Furthermore, from the sound of Courting the Squall, Garvey was never bent on leaving the Elbow sonic too far behind. A few of these songs could have been Elbow b-sides, with some even evoking the Lost Worker Bee EP, namely "Harder Edges". Some familiarities notwithstanding, Courting the Squall is a clear if not entirely clean break from the music of Elbow, one that certainly affirms Garvey's ability to craft a solo vision that's compelling in its own right. In kicking things off with the funky "Angela's Eyes", Garvey simultaneously re-asserts his goodwill and shows the listener that he's got some new tricks up his sleeve. With its hip-shakin' rhythm and spiky synth solo, "Angela's Eyes" sounds like it could steam up a rock club in the late hours of the night. But, of course, this is a song written by Garvey, which explains why the tune's lyrics emphasize monogamy rather than carefree love ("I'm a believer in a perfect girl / In a world of brazen lies / Yes I believe / In Angela's eyes"). Hearing Garvey declare his love so singularly, one can't help but be reminded of his most popular lyrical achievement to date, the wedding staple "One Day Like This".
"Belly of the Whale" later picks up on the energy of "Angela's Eyes", using a small yet suave horn section to match its groovy bassline. Garvey hasn't dabbled in big band and jazz all that much, but if Courting the Squall is any indication, he's capable of putting a unique twist on the genres. On "Electricity", a duet with the American singer Jolie Holland, Garvey slips comfortably into the role of late night lounge singer, with light brushes of cymbals adding to the track's smoky atmosphere. When Garvey indulges his jazzy impulses, this album is at its most successful.
The title Courting the Squall is misleading, however. If Garvey truly is standing up to a squall here, then it's a tame one; the majority of these ten tunes are in the mid-tempo range, with "Angela's Eyes" being the most upbeat number. Garvey was wise in putting the track first, as it inaugurates the record in an attention grabbing fashion, yet at the same time it also becomes misleading. The follow-up to "Angela's Eyes", the title track, immediately brings things down several notches; "Harder Edges" doesn't pick things back up until its home stretch with the introduction of horns. "Unwind", "Juggernaut", and "Three Bells" further add to the casual pace of the album. Fortunately, the climax of "Broken Bottles and Chandeliers" and the march-like pace of "Yesterday" offer much needed respite, as well as some of the LP's sharpest lyrics ("I'm a diligent village idiot toeing the line but watching for a sign"). Sadly this doesn't stop much of Courting the Squall from feeling monochromatic, even languid at times. Reserved introspection has done Garvey well in the past, but here it's too much of a good thing.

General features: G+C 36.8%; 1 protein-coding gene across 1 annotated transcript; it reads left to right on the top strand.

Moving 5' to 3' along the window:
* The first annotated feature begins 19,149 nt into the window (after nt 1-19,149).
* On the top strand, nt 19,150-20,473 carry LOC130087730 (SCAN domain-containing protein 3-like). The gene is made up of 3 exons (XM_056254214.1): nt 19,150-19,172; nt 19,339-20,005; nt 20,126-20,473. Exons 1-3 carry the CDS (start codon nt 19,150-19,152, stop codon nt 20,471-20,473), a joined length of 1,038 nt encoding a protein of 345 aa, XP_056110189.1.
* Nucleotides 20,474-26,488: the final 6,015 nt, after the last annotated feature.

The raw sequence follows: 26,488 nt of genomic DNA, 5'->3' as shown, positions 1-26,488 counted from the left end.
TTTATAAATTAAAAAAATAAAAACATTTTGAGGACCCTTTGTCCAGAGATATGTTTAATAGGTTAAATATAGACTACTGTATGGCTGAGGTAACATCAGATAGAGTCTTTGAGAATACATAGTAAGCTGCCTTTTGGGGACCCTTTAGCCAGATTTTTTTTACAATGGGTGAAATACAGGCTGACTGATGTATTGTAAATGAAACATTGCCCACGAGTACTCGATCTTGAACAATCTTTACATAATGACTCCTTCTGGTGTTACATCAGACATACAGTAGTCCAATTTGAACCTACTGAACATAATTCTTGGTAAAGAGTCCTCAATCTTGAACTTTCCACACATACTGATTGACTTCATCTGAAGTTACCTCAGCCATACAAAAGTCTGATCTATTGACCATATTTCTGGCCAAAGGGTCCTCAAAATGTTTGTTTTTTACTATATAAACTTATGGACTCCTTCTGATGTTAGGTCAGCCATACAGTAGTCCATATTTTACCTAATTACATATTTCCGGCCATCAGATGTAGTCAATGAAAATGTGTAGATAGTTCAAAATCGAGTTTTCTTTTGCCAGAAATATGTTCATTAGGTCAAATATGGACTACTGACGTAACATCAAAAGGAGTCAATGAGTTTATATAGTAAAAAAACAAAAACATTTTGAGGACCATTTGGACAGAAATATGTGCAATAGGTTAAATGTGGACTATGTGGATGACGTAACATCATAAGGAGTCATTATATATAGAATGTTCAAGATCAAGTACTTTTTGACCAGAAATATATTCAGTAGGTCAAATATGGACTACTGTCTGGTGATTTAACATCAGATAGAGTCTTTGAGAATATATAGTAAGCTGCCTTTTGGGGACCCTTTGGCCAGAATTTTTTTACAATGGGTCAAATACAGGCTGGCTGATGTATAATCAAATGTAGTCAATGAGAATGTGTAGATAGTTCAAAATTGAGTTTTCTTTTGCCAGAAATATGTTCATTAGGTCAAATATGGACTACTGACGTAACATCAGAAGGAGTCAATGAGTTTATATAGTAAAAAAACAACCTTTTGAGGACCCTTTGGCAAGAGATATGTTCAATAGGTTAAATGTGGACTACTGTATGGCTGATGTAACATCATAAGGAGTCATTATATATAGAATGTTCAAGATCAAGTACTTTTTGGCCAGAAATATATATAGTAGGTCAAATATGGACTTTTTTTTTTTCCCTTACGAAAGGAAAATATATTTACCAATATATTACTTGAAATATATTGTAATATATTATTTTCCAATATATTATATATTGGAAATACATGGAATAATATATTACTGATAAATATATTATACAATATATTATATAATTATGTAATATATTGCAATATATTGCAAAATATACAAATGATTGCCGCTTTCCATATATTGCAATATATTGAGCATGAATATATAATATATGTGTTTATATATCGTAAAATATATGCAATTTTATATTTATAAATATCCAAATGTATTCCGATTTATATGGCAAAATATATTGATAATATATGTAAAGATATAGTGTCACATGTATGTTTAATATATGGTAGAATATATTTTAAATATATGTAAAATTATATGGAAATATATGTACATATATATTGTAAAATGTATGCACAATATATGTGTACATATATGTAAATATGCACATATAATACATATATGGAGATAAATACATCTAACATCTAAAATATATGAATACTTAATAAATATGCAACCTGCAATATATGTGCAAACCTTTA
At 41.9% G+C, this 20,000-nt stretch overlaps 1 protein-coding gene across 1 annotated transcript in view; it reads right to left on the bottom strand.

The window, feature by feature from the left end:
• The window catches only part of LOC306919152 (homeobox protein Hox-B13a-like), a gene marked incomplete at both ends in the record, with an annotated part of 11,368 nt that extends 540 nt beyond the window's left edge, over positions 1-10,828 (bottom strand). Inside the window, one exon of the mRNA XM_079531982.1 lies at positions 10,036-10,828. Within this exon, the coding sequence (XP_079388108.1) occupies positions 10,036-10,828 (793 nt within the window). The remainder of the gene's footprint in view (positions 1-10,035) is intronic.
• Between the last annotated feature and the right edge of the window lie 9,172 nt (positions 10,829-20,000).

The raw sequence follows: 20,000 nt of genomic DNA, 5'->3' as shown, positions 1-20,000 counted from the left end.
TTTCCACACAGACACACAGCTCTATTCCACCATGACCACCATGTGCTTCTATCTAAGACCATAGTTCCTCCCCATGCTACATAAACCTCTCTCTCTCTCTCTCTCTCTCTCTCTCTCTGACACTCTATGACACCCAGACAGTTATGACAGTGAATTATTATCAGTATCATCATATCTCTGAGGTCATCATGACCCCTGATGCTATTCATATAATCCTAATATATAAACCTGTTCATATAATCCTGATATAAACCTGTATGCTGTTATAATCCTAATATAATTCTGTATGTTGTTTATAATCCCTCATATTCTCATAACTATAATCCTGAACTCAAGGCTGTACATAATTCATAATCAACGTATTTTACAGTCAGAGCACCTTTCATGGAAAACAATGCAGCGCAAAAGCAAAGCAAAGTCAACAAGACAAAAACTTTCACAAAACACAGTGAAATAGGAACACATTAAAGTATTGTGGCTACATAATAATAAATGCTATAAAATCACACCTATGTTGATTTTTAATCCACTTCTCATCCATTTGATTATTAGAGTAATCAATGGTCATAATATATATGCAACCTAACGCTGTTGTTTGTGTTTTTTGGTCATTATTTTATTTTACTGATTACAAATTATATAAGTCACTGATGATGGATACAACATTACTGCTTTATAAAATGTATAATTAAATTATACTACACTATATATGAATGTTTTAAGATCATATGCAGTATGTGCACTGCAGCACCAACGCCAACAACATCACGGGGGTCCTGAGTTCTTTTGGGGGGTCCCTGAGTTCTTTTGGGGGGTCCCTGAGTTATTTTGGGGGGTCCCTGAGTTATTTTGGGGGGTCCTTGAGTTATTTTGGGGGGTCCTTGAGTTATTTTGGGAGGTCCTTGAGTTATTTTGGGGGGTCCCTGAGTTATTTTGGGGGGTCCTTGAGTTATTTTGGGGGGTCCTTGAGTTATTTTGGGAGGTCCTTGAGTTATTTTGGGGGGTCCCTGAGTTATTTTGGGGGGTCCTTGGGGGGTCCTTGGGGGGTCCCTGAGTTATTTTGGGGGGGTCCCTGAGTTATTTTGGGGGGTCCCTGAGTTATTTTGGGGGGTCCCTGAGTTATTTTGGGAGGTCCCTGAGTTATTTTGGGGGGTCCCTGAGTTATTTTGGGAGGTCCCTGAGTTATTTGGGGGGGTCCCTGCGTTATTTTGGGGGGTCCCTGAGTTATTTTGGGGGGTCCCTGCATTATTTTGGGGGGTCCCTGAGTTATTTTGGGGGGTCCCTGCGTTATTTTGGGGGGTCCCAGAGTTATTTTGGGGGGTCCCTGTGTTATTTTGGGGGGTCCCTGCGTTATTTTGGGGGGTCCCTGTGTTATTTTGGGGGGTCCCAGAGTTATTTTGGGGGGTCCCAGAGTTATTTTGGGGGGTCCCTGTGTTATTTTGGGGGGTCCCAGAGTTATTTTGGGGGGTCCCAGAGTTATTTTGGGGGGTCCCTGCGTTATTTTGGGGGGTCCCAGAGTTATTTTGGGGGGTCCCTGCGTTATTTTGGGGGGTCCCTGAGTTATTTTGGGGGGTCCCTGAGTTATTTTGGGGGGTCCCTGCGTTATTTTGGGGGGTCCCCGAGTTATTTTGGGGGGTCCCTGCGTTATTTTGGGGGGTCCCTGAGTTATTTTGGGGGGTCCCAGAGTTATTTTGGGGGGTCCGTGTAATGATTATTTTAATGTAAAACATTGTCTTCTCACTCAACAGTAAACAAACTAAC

It's strange, then, that "Electricity", Courting the Squall's slowest moment, stands out as one of its best, due mostly to its noirish mood. "Electricity" doesn't succeed without reservations, though: in a curious move production-wive, Garvey and Holland's voices are diminished in the mix, as if they were coming from a weary old Victrola. This effect was no doubt intended, likely to further emphasize the old-timey lounge singer image, but it's an unnecessary tactic. Garvey's croon and Holland's lovely pipes ought be front and center, but in over-committing to the bit behind "Electricity" Garvey does himself a disservice -- even though, in the end, it's still a charming number.
Those familiar with Garvey or Elbow could have seen these issues coming: sluggish mid-tempo, after all, is what mires the first two Elbow outings (Asleep in the Back and Cast of Thousands). These flaws, however, are not entirely a product of past songwriting baggage; Garvey has taken great stride to distinguish this from anything he's done before, and he succeeds in doing so. Courting the Squall is a solid first solo outing for this music veteran, one that reveals an important truth: no matter how much experience you have making music, if you take the risk on something new, you're going to find that there's plenty still to learn, and even more to improve on.